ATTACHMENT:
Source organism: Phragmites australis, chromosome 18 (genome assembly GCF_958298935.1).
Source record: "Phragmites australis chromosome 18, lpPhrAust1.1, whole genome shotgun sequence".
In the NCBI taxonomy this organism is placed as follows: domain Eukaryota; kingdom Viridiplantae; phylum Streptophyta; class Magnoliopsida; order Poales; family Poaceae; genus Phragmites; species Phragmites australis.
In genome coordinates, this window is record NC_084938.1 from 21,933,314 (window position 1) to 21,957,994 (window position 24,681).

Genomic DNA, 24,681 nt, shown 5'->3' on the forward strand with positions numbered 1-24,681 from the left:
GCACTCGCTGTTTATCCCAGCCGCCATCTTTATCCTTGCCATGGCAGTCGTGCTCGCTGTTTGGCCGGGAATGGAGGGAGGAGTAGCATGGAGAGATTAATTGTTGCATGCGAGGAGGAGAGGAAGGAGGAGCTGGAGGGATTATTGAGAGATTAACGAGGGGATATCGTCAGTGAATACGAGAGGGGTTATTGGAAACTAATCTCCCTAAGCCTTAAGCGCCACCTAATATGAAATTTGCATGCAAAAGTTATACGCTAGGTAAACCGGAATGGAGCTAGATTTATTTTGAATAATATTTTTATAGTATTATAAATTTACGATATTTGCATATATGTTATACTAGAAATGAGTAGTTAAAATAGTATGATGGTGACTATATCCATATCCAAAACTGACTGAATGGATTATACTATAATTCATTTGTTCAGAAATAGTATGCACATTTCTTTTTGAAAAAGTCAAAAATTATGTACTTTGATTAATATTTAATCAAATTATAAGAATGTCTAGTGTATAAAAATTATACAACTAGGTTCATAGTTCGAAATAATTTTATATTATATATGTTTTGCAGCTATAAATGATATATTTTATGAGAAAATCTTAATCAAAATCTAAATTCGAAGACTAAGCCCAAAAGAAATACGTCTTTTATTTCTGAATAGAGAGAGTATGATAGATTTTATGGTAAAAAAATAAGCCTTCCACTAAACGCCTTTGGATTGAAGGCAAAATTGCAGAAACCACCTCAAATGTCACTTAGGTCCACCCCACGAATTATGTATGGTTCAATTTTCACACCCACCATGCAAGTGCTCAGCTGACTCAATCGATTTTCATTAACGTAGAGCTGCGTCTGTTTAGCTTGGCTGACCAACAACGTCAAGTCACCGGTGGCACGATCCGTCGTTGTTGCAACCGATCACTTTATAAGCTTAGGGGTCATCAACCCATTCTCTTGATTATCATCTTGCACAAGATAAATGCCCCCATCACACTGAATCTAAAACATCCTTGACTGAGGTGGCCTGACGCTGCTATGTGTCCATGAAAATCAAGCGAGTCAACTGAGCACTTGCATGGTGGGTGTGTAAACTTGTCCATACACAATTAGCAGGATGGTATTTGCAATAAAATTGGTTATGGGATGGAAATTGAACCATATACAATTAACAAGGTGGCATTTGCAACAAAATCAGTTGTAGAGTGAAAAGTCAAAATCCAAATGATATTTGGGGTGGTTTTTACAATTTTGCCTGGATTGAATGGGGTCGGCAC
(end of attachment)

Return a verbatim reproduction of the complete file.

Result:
Source organism: Phragmites australis, chromosome 18 (genome assembly GCF_958298935.1).
Source record: "Phragmites australis chromosome 18, lpPhrAust1.1, whole genome shotgun sequence".
In the NCBI taxonomy this organism is placed as follows: domain Eukaryota; kingdom Viridiplantae; phylum Streptophyta; class Magnoliopsida; order Poales; family Poaceae; genus Phragmites; species Phragmites australis.
In genome coordinates, this window is record NC_084938.1 from 21,933,314 (window position 1) to 21,957,994 (window position 24,681).

Genomic DNA, 24,681 nt, shown 5'->3' on the forward strand with positions numbered 1-24,681 from the left:
GCACTCGCTGTTTATCCCAGCCGCCATCTTTATCCTTGCCATGGCAGTCGTGCTCGCTGTTTGGCCGGGAATGGAGGGAGGAGTAGCATGGAGAGATTAATTGTTGCATGCGAGGAGGAGAGGAAGGAGGAGCTGGAGGGATTATTGAGAGATTAACGAGGGGATATCGTCAGTGAATACGAGAGGGGTTATTGGAAACTAATCTCCCTAAGCCTTAAGCGCCACCTAATATGAAATTTGCATGCAAAAGTTATACGCTAGGTAAACCGGAATGGAGCTAGATTTATTTTGAATAATATTTTTATAGTATTATAAATTTACGATATTTGCATATATGTTATACTAGAAATGAGTAGTTAAAATAGTATGATGGTGACTATATCCATATCCAAAACTGACTGAATGGATTATACTATAATTCATTTGTTCAGAAATAGTATGCACATTTCTTTTTGAAAAAGTCAAAAATTATGTACTTTGATTAATATTTAATCAAATTATAAGAATGTCTAGTGTATAAAAATTATACAACTAGGTTCATAGTTCGAAATAATTTTATATTATATATGTTTTGCAGCTATAAATGATATATTTTATGAGAAAATCTTAATCAAAATCTAAATTCGAAGACTAAGCCCAAAAGAAATACGTCTTTTATTTCTGAATAGAGAGAGTATGATAGATTTTATGGTAAAAAAATAAGCCTTCCACTAAACGCCTTTGGATTGAAGGCAAAATTGCAGAAACCACCTCAAATGTCACTTAGGTCCACCCCACGAATTATGTATGGTTCAATTTTCACACCCACCATGCAAGTGCTCAGCTGACTCAATCGATTTTCATTAACGTAGAGCTGCGTCTGTTTAGCTTGGCTGACCAACAACGTCAAGTCACCGGTGGCACGATCCGTCGTTGTTGCAACCGATCACTTTATAAGCTTAGGGGTCATCAACCCATTCTCTTGATTATCATCTTGCACAAGATAAATGCCCCCATCACACTGAATCTAAAACATCCTTGACTGAGGTGGCCTGACGCTGCTATGTGTCCATGAAAATCAAGCGAGTCAACTGAGCACTTGCATGGTGGGTGTGTAAACTTGTCCATACACAATTAGCAGGATGGTATTTGCAATAAAATTGGTTATGGGATGGAAATTGAACCATATACAATTAACAAGGTGGCATTTGCAACAAAATCAGTTGTAGAGTGAAAAGTCAAAATCCAAATGATATTTGGGGTGGTTTTTACAATTTTGCCTGGATTGAATGGGGTCGGCAC